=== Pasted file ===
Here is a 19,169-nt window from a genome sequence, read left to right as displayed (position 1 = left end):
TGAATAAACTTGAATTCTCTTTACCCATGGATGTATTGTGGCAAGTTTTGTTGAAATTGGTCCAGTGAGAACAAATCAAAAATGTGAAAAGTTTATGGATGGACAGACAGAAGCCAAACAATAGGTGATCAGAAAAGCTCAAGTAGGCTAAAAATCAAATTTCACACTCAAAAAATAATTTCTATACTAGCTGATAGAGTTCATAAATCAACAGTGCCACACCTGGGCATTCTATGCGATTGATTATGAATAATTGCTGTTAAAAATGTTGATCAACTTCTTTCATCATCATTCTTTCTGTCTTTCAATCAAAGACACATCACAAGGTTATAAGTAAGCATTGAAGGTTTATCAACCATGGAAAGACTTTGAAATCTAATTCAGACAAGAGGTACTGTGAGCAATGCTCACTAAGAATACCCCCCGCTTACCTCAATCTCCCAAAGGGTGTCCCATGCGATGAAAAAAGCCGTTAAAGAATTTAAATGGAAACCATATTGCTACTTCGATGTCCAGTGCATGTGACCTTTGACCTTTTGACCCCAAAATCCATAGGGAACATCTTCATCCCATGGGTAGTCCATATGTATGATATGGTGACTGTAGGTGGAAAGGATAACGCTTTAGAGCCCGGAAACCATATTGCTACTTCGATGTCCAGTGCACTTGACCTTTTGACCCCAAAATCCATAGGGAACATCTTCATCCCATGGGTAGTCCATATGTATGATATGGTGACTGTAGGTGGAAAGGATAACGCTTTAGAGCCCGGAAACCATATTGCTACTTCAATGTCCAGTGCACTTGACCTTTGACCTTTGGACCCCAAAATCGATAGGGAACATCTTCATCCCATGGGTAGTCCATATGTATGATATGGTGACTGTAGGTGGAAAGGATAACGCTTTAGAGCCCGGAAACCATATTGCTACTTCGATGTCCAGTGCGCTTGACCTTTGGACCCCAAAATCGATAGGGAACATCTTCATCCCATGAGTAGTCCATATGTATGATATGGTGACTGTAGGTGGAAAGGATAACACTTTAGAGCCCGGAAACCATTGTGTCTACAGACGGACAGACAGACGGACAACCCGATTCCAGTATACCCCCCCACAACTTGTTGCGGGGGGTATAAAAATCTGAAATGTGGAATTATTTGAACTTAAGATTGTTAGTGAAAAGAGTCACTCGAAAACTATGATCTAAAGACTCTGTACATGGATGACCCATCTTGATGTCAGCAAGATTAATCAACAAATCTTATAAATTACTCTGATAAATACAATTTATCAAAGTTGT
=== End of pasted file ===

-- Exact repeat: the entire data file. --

Here is a 19,169-nt window from a genome sequence, read left to right as displayed (position 1 = left end):
TGAATAAACTTGAATTCTCTTTACCCATGGATGTATTGTGGCAAGTTTTGTTGAAATTGGTCCAGTGAGAACAAATCAAAAATGTGAAAAGTTTATGGATGGACAGACAGAAGCCAAACAATAGGTGATCAGAAAAGCTCAAGTAGGCTAAAAATCAAATTTCACACTCAAAAAATAATTTCTATACTAGCTGATAGAGTTCATAAATCAACAGTGCCACACCTGGGCATTCTATGCGATTGATTATGAATAATTGCTGTTAAAAATGTTGATCAACTTCTTTCATCATCATTCTTTCTGTCTTTCAATCAAAGACACATCACAAGGTTATAAGTAAGCATTGAAGGTTTATCAACCATGGAAAGACTTTGAAATCTAATTCAGACAAGAGGTACTGTGAGCAATGCTCACTAAGAATACCCCCCGCTTACCTCAATCTCCCAAAGGGTGTCCCATGCGATGAAAAAAGCCGTTAAAGAATTTAAATGGAAACCATATTGCTACTTCGATGTCCAGTGCATGTGACCTTTGACCTTTTGACCCCAAAATCCATAGGGAACATCTTCATCCCATGGGTAGTCCATATGTATGATATGGTGACTGTAGGTGGAAAGGATAACGCTTTAGAGCCCGGAAACCATATTGCTACTTCGATGTCCAGTGCACTTGACCTTTTGACCCCAAAATCCATAGGGAACATCTTCATCCCATGGGTAGTCCATATGTATGATATGGTGACTGTAGGTGGAAAGGATAACGCTTTAGAGCCCGGAAACCATATTGCTACTTCAATGTCCAGTGCACTTGACCTTTGACCTTTGGACCCCAAAATCGATAGGGAACATCTTCATCCCATGGGTAGTCCATATGTATGATATGGTGACTGTAGGTGGAAAGGATAACGCTTTAGAGCCCGGAAACCATATTGCTACTTCGATGTCCAGTGCGCTTGACCTTTGGACCCCAAAATCGATAGGGAACATCTTCATCCCATGAGTAGTCCATATGTATGATATGGTGACTGTAGGTGGAAAGGATAACACTTTAGAGCCCGGAAACCATTGTGTCTACAGACGGACAGACAGACGGACAACCCGATTCCAGTATACCCCCCCACAACTTGTTGCGGGGGGTATAAAAATCTGAAATGTGGAATTATTTGAACTTAAGATTGTTAGTGAAAAGAGTCACTCGAAAACTATGATCTAAAGACTCTGTACATGGATGACCCATCTTGATGTCAGCAAGATTAATCAACAAATCTTATAAATTACTCTGATAAATACAATTTATCAAAGTTGT